Arthur Watson Sparks
He was born in Washington, DC to Mary and Frederick Sparks, a federal government clerk. He trained as an architect and also studied art in the evenings at the Corcoran Art School. In 1898 he won a design competition, along with his collaborator J. Elfreth Watkins, chief of buildings for the United States National Museum, for a proposed Hall of American Inventions to be built at the 1900 Paris Expo. Sparks remained in Paris, France for ten years where he studied art at Académie Julian and Ecole des Beaux Arts.
Arthur Hamerschlag, head of Andrew Carnegie's new Carnegie Technical Schools, in Pittsburgh, Pennsylvania, hired Sparks as the founding head of the Department of Painting and Illustration, where he taught for eleven years until 1919. That same year he resigned to join the art colony at New Hope, Pennsylvania to be near his friend the painter Edward Redfield. Sparks, however, contracted Spanish flu that August and died in Philadelphia.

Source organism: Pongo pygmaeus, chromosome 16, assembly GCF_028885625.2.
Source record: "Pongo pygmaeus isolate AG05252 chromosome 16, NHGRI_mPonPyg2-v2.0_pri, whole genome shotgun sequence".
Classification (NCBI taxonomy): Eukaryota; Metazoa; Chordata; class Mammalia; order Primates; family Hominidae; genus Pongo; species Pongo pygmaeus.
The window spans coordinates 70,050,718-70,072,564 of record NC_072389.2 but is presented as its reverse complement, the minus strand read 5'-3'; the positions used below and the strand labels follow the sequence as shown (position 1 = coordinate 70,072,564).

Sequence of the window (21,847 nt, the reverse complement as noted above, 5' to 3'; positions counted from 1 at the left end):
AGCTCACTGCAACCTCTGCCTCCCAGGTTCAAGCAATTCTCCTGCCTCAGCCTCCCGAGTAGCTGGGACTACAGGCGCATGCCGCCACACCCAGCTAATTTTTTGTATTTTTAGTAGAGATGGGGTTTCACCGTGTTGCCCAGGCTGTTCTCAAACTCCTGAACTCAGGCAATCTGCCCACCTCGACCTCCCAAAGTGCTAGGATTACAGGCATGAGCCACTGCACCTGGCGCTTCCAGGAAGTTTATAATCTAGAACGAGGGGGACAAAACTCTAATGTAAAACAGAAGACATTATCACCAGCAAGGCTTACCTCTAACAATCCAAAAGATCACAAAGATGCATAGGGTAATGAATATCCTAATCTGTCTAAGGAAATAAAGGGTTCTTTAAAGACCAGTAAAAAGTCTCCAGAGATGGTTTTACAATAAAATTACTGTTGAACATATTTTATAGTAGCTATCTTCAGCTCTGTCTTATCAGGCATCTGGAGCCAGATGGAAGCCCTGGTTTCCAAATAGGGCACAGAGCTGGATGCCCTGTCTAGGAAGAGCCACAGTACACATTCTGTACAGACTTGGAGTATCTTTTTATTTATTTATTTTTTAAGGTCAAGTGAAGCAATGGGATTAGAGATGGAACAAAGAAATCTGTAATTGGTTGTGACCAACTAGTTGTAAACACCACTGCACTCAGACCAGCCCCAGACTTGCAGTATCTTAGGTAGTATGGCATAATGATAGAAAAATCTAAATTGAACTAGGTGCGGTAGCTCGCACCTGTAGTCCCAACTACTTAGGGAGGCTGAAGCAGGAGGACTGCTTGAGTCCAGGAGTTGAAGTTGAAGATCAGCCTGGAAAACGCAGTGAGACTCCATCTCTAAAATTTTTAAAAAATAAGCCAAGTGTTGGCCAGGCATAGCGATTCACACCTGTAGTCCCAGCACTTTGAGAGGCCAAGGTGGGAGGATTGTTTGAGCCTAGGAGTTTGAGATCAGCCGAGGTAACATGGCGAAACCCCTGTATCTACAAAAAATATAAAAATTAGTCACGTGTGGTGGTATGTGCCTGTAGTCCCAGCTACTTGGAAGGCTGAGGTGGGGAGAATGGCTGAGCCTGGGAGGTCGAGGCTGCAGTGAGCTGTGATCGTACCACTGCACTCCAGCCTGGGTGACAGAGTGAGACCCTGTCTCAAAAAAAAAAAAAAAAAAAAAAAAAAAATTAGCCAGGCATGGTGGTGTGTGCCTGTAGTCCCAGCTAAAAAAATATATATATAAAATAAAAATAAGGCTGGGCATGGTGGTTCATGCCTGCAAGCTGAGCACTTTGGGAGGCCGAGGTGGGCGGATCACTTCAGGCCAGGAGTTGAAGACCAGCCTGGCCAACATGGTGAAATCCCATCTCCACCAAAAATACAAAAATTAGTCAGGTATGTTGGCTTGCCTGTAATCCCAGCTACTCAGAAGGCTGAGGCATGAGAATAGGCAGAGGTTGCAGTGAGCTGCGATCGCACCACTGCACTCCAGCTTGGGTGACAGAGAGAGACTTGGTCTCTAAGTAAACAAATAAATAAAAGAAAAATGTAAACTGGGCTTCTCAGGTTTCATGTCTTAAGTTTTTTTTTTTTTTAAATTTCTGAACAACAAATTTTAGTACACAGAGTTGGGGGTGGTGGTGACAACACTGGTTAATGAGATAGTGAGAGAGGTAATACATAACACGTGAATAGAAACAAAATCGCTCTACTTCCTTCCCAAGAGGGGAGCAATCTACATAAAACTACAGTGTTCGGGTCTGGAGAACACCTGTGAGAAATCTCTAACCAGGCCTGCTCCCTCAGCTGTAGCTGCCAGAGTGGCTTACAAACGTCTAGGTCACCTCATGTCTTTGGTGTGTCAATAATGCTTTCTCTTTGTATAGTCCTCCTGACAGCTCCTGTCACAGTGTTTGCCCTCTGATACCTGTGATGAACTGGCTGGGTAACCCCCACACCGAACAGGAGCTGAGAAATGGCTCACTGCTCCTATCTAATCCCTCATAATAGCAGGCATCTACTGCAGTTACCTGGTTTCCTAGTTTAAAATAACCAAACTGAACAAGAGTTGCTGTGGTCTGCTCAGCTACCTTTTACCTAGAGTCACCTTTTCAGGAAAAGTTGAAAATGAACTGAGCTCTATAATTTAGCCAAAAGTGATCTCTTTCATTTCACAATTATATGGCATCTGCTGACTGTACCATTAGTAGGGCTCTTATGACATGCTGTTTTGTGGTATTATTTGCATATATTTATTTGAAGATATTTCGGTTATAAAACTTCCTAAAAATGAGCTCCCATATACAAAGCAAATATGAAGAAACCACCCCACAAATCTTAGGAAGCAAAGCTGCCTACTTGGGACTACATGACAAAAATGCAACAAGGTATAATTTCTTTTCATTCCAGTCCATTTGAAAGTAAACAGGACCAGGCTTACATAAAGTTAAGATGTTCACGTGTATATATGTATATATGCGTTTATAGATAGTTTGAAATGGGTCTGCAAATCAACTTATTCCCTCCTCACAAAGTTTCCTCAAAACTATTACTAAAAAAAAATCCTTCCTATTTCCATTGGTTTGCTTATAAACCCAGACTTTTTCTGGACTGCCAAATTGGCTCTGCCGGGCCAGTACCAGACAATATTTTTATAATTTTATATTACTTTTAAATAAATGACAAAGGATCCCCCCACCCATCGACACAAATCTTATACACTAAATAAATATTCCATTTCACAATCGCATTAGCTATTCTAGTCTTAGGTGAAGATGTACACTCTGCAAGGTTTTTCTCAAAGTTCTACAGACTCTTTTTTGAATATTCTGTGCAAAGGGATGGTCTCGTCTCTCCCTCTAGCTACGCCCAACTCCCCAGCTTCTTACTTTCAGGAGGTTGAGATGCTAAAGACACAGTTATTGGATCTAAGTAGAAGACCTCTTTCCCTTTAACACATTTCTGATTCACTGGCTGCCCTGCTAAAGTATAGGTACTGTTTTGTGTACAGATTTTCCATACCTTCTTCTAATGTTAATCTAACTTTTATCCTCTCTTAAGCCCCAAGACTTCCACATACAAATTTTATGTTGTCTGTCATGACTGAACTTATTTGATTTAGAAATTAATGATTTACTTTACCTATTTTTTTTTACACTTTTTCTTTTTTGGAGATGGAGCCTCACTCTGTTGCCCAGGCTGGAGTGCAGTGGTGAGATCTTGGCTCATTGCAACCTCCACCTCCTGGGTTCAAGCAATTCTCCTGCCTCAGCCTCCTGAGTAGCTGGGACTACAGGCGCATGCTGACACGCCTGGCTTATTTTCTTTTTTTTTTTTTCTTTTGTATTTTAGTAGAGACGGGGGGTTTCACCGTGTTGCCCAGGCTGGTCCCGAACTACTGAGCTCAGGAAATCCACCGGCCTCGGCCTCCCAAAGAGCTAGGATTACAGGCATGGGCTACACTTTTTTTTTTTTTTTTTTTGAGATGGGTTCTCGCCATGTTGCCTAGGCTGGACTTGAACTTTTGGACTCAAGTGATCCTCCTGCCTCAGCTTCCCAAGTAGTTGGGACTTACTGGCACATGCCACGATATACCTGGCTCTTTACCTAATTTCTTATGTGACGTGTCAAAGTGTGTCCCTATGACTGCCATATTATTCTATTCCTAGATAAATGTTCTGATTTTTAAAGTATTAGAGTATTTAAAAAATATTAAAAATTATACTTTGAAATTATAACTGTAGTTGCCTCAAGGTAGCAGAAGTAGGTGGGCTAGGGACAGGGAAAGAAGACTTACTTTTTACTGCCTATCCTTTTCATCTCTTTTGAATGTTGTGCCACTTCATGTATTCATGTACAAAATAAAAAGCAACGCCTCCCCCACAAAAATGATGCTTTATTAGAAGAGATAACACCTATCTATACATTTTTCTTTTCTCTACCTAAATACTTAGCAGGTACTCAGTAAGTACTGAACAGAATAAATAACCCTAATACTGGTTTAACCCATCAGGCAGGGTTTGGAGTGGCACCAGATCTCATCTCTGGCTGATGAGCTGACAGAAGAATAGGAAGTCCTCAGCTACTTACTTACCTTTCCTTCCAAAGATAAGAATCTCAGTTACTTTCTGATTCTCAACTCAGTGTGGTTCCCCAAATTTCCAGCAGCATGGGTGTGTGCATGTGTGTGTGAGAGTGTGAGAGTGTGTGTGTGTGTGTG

- Chew, Paul A. (1963). Arthur Watson Sparks, American Impressionist : [exhibition] the Westmoreland County Museum of Art, Greensburg, Pennsylvania, December 7, 1963 through January 21, 1964. Greensburg: Westmoreland County Museum of Art.
- Fenton, Edwin (2000). Carnegie Mellon 1900–2000: A Centennial History. Pittsburgh: Carnegie Mellon University Press. ISBN 0-88748-323-2.
- Patricia Lowry (2007). Pittsburgh Post-Gazette: The Story of Rankin. Retrieved December 27, 2007.
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